Clearly, many people can win $10 in this game. Also clearly, you cannot. In this game, no matter how you choose, you lose. I'm punishing your decision algorithm specifically.
I'm sympathetic to the claim that there are games where the host punishes you unfairly. However, Newcomb's problem is not unfair in this sense.
Ω is not punishing people who act like you, Ω is punishing people who take two boxes. (Well, I mean, Ω is giving $1,000 to those people, but Ω is withholding $1,000,000 that it gives to oneboxers, so I'll keep calling it "punishment").
You can't win at the bluegreen game above. You can win on Newcomb's problem. All you have to do is only take one box.
Causal decision theorists claim that it's not rational to take one box, because that leaves $1,000 on the table even though your choice can no longer affect the outcome. They claim that Ω is punishing people who act reasonably. They can't just decide to stop being reasonable just because Ω is rewarding unreasonable behavior in this case.
To which I say: fine. But pretend I wasn't motivated by adherence to some archaic definition of "reasonableness" which clearly fails systematically in this scenario, but that I was instead motivated by a desire to succeed. Then how should I make decisions? Because in these scenarios, I clearly should not use causal decision theory.
In fact, I can go further. I can point to the place where CDT goes wrong. CDT goes wrong when it reasons about the outcome of its action "no matter what the probability p that Ω fills the box".
Ω's choice to fill the box depends upon your decision algorithm.
If your algorithm chooses to take one box, then the probability that
Ω=filled is high. If your algorithm chooses to take two boxes, then the probability that
Ω=filled is low.
CDT's reasoning neglects this fact, because
Ω is causally disconnected from
You (today). CDT reasons that its choice can no longer affect Ω, but then mistakenly assumes that this means the probability of
Ω=filled is independent from
Ω makes its decision based on knowledge of what the algorithm inside
You (today) looks like. When CDT reasons about what would happen if it took one box, it considers what the world would look like if (counterfactually)
You (today) was filled with an algorithm that, instead of being CDT, always returned
onebox. CDT changes the contents of
You (today) and nothing else, and sees what would happen. But this is a bad counterfactual! If, instead of implementing CDT, you implemented an algorithm that always took one box, then Ω would act differently.
CDT assumes it can change
You (today) without affecting
Ω. But because Ω's choice depends upon the contents of
You (today), CDT's method of constructing counterfactuals destroys some of the structure of the scenario (namely, the connection between Ω's choice and your algorithm).
In fact, take a look at the graph for Newcomb's problem and compare it to the graph for the Mirror Token Trade from last post:
These are the same graph, and CDT is making the same error. It's assuming that everything which is causally disconnected from it is independent of it.
In both Newcomb's original problem and in the Mirror Token Trade, this assumption is violated. Ω's choice is logically connected to your choice, even though your choice is causally disconnected from Omega's.
In any scenario where there are logical non-causal connections between your action node and other nodes, CDT's method of counterfactual reasoning can fail.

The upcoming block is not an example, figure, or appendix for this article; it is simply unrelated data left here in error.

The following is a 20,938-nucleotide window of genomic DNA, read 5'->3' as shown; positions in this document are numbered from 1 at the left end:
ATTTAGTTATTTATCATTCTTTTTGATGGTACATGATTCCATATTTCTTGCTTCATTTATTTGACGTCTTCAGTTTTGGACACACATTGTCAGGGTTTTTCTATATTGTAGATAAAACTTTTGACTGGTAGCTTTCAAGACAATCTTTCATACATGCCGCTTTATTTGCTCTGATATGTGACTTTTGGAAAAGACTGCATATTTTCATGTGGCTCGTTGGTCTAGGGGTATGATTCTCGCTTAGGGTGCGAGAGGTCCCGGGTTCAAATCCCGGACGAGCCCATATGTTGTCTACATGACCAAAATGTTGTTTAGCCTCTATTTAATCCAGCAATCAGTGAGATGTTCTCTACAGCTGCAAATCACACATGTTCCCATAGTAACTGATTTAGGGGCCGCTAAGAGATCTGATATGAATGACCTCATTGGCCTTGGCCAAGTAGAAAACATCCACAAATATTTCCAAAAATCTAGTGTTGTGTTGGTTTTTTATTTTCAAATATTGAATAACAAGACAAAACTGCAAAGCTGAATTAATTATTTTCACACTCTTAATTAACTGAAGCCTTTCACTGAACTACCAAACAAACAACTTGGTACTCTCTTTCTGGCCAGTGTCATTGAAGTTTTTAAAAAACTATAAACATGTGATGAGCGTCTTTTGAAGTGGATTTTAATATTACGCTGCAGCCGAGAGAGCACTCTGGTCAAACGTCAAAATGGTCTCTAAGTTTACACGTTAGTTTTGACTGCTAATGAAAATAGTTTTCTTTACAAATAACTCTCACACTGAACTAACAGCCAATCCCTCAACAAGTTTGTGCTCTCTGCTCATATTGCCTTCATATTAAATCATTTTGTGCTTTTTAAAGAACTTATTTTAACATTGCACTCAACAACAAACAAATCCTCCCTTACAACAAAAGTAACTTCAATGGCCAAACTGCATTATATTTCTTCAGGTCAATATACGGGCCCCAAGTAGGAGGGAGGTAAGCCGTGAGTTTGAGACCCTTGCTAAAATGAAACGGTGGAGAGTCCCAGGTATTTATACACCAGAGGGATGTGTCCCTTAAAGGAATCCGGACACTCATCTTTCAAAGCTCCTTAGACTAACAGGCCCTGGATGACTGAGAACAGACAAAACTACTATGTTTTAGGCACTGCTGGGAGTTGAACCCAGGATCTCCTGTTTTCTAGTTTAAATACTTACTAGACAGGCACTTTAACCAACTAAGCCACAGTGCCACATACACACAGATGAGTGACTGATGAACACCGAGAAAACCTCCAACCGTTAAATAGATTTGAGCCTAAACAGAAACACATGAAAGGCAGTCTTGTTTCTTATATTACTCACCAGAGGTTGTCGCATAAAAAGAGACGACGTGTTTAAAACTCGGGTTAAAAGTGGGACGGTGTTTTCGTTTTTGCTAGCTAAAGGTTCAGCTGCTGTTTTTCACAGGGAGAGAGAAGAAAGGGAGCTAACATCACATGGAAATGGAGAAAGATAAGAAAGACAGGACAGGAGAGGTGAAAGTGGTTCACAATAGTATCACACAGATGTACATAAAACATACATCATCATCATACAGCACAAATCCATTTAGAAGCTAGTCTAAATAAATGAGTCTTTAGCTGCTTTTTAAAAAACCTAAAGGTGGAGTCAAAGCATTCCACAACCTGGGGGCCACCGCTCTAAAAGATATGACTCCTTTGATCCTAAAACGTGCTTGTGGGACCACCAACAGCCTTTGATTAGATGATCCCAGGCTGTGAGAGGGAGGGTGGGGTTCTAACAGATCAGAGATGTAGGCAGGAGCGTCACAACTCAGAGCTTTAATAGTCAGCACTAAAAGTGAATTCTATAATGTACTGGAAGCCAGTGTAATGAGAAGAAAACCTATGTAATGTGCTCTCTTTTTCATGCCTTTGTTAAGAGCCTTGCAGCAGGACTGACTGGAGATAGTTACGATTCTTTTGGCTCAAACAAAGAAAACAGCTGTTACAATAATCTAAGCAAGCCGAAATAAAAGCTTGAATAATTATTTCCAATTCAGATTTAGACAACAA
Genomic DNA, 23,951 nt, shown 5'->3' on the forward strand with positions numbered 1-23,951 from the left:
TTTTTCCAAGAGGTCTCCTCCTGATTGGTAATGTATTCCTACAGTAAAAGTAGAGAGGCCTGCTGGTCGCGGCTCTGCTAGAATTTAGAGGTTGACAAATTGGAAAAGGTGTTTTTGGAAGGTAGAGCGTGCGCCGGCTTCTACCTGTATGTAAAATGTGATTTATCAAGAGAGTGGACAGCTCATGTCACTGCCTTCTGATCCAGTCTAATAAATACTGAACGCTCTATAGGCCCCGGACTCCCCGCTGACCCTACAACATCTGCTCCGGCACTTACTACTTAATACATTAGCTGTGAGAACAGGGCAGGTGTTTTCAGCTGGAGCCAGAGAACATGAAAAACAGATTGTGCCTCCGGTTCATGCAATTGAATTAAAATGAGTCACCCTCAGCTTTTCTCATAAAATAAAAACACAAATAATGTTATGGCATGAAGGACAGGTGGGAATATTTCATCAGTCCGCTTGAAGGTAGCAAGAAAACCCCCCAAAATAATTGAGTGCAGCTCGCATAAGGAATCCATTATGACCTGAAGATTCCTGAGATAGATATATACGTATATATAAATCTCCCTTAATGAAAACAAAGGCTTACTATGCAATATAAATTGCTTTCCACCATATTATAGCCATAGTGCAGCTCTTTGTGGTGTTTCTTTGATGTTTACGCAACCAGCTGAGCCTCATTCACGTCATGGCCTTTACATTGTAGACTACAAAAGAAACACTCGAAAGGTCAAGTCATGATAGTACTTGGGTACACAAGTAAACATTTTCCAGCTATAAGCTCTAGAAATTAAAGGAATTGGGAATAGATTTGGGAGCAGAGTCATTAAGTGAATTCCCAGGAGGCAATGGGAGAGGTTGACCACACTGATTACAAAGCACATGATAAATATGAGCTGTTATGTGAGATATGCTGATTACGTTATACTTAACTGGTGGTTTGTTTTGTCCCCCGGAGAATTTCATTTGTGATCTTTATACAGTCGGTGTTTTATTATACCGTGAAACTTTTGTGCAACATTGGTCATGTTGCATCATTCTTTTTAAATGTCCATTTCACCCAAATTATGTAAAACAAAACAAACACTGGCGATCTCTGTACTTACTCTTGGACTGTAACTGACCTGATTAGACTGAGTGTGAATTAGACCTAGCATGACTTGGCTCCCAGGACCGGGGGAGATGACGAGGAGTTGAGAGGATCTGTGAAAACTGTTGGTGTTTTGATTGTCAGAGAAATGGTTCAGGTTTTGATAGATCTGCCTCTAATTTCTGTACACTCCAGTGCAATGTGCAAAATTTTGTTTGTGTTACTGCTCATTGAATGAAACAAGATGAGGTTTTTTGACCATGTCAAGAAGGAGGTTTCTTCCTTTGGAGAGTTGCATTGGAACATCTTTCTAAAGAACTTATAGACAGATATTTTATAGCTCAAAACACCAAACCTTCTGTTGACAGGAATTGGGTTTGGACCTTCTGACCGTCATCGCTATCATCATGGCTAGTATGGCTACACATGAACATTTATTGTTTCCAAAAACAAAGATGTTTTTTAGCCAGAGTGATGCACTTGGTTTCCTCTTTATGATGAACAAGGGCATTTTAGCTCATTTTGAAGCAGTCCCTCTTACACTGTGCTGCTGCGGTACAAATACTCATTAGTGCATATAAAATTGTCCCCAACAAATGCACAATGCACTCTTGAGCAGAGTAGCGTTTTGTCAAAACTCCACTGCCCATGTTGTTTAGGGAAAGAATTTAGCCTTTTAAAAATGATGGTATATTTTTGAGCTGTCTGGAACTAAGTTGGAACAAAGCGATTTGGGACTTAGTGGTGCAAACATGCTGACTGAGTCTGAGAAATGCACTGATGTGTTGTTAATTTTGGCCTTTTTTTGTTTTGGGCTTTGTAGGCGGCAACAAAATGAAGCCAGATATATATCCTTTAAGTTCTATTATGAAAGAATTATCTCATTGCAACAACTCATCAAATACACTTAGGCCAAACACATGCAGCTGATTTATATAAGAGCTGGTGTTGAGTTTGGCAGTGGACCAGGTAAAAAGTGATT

The solution, of course, is to respect the logical connection between Ω's choice and your own. I would take one box, because in this game, Ω gives $1,000,000 to people who use the strategy "take one box" and $1,000 to people who use the strategy "take two boxes".
There are numerous intuition pumps by which you can arrive at this solution. For example, you could notice that you would like to precommit now to take only one box, and then "implement" that precommitment (by becoming, now, the type of person who only takes one box).
Alternatively, you can imagine that Ω gets its impeccable predictions by simulating people. Then, when you find yourself facing down Ω, you can't be sure whether you're in the simulation or reality.
It doesn't matter which intuition pump you use. It matters which choice you take: and CDT takes the wrong one.
We do, in fact, have alternative decision theories that perform well in Newcomb's problem (some better than others), but we'll get to that later. For now, we're going to keep examining CDT.
Why I care
Both the Mirror Token Trade and Newcomb's Problem share a similar structure: there is another agent in the environment that knows how you reason.
We can generalize this to a whole class of problems, known as "Newcomblike problems".
In the Mirror Token Trade, the other agent is a copy of you who acts the same way you do. If you ever find yourself playing a token trade against a copy of yourself, you had better trade your token, even if you're completely selfish.
In Newcomb's original problem, Ω knows how you act, and uses this to decide whether or not to give you a million dollars. If you want the million, you had better take one box.
These problems may seem like weird edge cases. After all, in the Mirror Token Trade we assume that you are perfectly deterministic and that you can be copied. And in Newcomb's problem, we presume the existence of a powerful alien capable of perfectly predicting your action.
It's a chaotic world, and perfect prediction of a human is somewhere between "pretty dang hard" and "downright impossible".
So fine: CDT fails systematically on Newcomblike problems. But is that so bad? We're pretty unlikely to meet Ω anytime soon. Failure on Newcomblike problems may be a flaw, but if CDT works everywhere except on crazy scenarios like Newcomb's problem then it's hardly a fatal flaw.
But while these two example problems are simple scenarios where the other agents are "perfect" copies or "perfect" predictors, there are many more feasible Newcomblike scenarios.
Any scenario where another agent has knowledge about your decision algorithm (even if that knowledge is imperfect, even if they lack the capability to simulate you) is a Newcomblike problem.
In fact, in the next post (seriously, I'm going to get to my original point soon, I promise) I'll argue that Newcomblike problems are the norm.